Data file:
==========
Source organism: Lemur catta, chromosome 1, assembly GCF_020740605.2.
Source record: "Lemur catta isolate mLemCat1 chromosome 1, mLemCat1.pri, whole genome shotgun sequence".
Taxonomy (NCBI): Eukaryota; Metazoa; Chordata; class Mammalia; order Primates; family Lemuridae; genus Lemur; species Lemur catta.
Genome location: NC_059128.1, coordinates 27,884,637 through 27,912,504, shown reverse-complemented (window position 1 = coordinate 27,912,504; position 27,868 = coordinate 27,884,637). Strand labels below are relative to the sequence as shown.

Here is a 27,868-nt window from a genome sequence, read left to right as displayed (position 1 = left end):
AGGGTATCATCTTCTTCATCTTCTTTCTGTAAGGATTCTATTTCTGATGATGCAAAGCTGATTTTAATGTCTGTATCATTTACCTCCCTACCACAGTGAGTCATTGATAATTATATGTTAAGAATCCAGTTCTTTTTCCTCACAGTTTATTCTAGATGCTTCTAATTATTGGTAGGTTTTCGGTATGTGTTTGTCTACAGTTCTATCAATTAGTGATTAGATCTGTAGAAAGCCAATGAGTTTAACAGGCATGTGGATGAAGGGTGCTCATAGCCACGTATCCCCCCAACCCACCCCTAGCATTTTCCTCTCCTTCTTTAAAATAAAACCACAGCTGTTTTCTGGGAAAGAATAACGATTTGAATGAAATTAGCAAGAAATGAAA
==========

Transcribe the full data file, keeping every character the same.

Source organism: Lemur catta, chromosome 1, assembly GCF_020740605.2.
Source record: "Lemur catta isolate mLemCat1 chromosome 1, mLemCat1.pri, whole genome shotgun sequence".
Taxonomy (NCBI): Eukaryota; Metazoa; Chordata; class Mammalia; order Primates; family Lemuridae; genus Lemur; species Lemur catta.
Genome location: NC_059128.1, coordinates 27,884,637 through 27,912,504, shown reverse-complemented (window position 1 = coordinate 27,912,504; position 27,868 = coordinate 27,884,637). Strand labels below are relative to the sequence as shown.

Here is a 27,868-nt window from a genome sequence, read left to right as displayed (position 1 = left end):
AGGGTATCATCTTCTTCATCTTCTTTCTGTAAGGATTCTATTTCTGATGATGCAAAGCTGATTTTAATGTCTGTATCATTTACCTCCCTACCACAGTGAGTCATTGATAATTATATGTTAAGAATCCAGTTCTTTTTCCTCACAGTTTATTCTAGATGCTTCTAATTATTGGTAGGTTTTCGGTATGTGTTTGTCTACAGTTCTATCAATTAGTGATTAGATCTGTAGAAAGCCAATGAGTTTAACAGGCATGTGGATGAAGGGTGCTCATAGCCACGTATCCCCCCAACCCACCCCTAGCATTTTCCTCTCCTTCTTTAAAATAAAACCACAGCTGTTTTCTGGGAAAGAATAACGATTTGAATGAAATTAGCAAGAAATGAAA